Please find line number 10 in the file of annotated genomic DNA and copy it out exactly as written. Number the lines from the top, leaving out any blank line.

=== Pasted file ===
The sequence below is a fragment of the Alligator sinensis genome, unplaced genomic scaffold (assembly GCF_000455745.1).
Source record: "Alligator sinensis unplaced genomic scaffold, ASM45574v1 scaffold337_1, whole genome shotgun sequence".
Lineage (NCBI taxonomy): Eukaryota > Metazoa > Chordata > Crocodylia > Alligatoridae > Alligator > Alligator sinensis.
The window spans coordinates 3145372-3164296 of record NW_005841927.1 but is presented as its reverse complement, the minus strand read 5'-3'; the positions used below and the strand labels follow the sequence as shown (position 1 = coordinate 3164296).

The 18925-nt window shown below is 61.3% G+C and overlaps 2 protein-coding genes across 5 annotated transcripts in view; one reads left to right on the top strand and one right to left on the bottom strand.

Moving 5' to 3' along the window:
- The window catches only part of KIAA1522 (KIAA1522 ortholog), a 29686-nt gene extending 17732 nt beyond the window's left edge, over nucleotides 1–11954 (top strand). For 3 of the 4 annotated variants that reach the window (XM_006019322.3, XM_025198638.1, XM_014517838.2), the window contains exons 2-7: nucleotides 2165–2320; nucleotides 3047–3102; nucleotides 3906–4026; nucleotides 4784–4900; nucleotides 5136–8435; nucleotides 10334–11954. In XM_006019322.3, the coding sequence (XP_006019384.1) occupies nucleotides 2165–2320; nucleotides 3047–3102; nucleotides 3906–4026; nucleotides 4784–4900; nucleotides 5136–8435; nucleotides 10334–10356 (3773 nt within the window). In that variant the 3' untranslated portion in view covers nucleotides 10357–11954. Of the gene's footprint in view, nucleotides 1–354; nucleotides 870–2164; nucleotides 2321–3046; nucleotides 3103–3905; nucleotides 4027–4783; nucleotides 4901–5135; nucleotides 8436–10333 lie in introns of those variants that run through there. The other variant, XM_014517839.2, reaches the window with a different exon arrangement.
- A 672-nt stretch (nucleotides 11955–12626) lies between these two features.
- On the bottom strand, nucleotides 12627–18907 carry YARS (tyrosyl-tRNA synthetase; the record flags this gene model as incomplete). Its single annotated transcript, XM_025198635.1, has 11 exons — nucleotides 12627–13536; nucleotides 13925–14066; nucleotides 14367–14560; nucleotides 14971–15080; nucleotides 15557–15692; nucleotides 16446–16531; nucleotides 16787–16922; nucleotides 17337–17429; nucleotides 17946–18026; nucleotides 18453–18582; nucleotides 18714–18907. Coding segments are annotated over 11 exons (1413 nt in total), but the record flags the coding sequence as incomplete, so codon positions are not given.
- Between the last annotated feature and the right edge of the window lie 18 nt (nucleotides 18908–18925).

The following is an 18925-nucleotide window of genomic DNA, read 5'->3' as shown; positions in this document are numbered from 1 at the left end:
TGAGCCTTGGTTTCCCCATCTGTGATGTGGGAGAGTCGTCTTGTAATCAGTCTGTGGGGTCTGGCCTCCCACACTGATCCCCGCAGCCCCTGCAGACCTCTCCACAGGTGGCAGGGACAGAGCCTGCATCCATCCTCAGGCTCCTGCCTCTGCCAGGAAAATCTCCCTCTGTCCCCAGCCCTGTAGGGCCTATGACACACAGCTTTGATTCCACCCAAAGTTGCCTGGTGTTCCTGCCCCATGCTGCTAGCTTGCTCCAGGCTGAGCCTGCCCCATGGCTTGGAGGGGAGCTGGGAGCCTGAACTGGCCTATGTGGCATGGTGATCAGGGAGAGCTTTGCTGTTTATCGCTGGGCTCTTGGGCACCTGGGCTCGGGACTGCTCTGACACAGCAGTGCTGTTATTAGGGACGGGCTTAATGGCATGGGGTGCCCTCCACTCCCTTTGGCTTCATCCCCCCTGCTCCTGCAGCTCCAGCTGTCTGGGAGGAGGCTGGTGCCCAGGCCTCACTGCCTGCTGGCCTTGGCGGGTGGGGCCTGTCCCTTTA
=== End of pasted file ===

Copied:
- Between the last annotated feature and the right edge of the window lie 18 nt (nucleotides 18908–18925).